Alan Coren was on fire. Or, at least, smoking. He was also ablaze with enthusiasm. In due course, the cigarette was extinguished. The enthusiasm was not.
It was 2004 and he had come to see the archives of Punch, which the British Library had just acquired. Coren had worked on the magazine since the early 1960s and been its editor between 1978 and 1987. After he left, it went into a terminal decline, ceasing publication in April 1992. The title was eventually purchased by Mohamed Al Fayed and relaunched in 1996 but finally sank in 2002.
Not, however, without trace. Apart from the magazines themselves, a monumental run stretching over a century and a half, all sorts of flotsam and jetsam were left floating above the wreck. Over its lifetime Punch had accumulated a huge array of physical artefacts. These too had come to the Library, and a colleague and I now had the pleasure of reacquainting him with them. We began on the Library’s terrace, where the statue of Mr Punch, based on a drawing by Sir Bernard Partridge, had been re-erected. This had once graced the façade of the magazine’s Bouverie Street building, its prominent stomach leading this to be known as the Paunch Office. Alan Coren was entranced. ‘What bliss. The first sight of Britain foreigners will have on arriving at St Pancras is Punch’s arse!’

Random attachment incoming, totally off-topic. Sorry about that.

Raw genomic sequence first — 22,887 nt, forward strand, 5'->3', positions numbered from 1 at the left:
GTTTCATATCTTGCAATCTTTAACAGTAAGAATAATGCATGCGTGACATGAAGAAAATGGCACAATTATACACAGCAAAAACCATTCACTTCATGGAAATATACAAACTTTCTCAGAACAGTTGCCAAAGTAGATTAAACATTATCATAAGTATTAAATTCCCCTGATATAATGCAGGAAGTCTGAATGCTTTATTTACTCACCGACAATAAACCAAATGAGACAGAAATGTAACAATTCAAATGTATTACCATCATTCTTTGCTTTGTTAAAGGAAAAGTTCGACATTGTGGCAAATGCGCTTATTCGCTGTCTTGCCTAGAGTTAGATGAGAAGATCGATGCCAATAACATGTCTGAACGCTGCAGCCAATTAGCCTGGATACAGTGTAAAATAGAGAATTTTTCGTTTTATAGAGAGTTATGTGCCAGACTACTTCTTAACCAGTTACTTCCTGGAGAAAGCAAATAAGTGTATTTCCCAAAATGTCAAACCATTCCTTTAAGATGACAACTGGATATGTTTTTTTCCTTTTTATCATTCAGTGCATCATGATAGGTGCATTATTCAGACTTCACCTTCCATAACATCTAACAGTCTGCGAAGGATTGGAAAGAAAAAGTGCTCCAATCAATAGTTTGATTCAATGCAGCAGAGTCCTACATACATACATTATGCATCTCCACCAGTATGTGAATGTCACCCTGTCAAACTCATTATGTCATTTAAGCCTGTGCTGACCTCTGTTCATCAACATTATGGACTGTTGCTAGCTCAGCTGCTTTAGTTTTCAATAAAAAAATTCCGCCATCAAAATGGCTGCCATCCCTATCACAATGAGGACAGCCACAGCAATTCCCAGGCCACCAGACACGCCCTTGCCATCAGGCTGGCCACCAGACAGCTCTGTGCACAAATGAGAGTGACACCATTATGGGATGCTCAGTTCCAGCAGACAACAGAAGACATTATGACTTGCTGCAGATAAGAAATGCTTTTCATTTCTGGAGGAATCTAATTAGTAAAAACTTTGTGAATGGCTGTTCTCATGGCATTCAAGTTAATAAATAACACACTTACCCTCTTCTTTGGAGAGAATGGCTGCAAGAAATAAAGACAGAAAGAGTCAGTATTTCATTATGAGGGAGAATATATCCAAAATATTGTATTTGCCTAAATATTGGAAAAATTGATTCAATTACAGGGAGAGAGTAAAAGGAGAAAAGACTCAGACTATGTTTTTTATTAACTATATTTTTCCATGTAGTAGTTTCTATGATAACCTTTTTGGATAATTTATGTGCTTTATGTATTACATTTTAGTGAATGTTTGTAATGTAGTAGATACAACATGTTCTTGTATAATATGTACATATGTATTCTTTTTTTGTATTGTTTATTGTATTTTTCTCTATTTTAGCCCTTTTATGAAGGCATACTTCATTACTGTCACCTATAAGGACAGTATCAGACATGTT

And so into the stacks. Amidst the array of portraits of former editors beginning with Mark Lemon – Punch, it was joked, was nothing without Lemon – and plaster busts of distinguished Punch figures such as Thackeray and Tom Taylor, not to mention various Punch costumes and Sir John Tenniel’s pipe bowl, he was particularly pleased to find an oil of a benign Mr Punch by Leonard Raven Hill, who drew for Punch between 1910 and 1940. The artist had given it to one of the proprietors but it had gone adrift. Coren, who was fiercely protective of the magazine and its history, had discovered it at a Ch
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